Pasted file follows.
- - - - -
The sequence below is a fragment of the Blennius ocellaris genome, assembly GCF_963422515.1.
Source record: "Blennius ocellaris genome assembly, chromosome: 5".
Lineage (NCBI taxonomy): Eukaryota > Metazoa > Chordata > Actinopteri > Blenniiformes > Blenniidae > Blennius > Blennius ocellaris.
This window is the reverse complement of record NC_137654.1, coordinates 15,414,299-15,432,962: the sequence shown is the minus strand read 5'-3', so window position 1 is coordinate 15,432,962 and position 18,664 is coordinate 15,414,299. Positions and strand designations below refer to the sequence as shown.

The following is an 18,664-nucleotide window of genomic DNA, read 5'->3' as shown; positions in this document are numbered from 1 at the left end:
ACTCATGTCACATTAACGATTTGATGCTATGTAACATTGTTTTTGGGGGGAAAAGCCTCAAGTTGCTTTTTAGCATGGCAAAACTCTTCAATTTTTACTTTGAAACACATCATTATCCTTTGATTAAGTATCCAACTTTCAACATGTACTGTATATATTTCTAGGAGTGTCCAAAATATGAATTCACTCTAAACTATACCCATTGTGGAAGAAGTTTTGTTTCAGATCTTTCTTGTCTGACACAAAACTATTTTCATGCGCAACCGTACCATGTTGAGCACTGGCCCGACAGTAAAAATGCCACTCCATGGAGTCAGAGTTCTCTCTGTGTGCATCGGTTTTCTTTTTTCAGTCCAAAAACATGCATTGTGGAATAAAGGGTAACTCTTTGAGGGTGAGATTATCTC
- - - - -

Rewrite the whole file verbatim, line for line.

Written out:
The sequence below is a fragment of the Blennius ocellaris genome, assembly GCF_963422515.1.
Source record: "Blennius ocellaris genome assembly, chromosome: 5".
Lineage (NCBI taxonomy): Eukaryota > Metazoa > Chordata > Actinopteri > Blenniiformes > Blenniidae > Blennius > Blennius ocellaris.
This window is the reverse complement of record NC_137654.1, coordinates 15,414,299-15,432,962: the sequence shown is the minus strand read 5'-3', so window position 1 is coordinate 15,432,962 and position 18,664 is coordinate 15,414,299. Positions and strand designations below refer to the sequence as shown.

The following is an 18,664-nucleotide window of genomic DNA, read 5'->3' as shown; positions in this document are numbered from 1 at the left end:
ACTCATGTCACATTAACGATTTGATGCTATGTAACATTGTTTTTGGGGGGAAAAGCCTCAAGTTGCTTTTTAGCATGGCAAAACTCTTCAATTTTTACTTTGAAACACATCATTATCCTTTGATTAAGTATCCAACTTTCAACATGTACTGTATATATTTCTAGGAGTGTCCAAAATATGAATTCACTCTAAACTATACCCATTGTGGAAGAAGTTTTGTTTCAGATCTTTCTTGTCTGACACAAAACTATTTTCATGCGCAACCGTACCATGTTGAGCACTGGCCCGACAGTAAAAATGCCACTCCATGGAGTCAGAGTTCTCTCTGTGTGCATCGGTTTTCTTTTTTCAGTCCAAAAACATGCATTGTGGAATAAAGGGTAACTCTTTGAGGGTGAGATTATCTC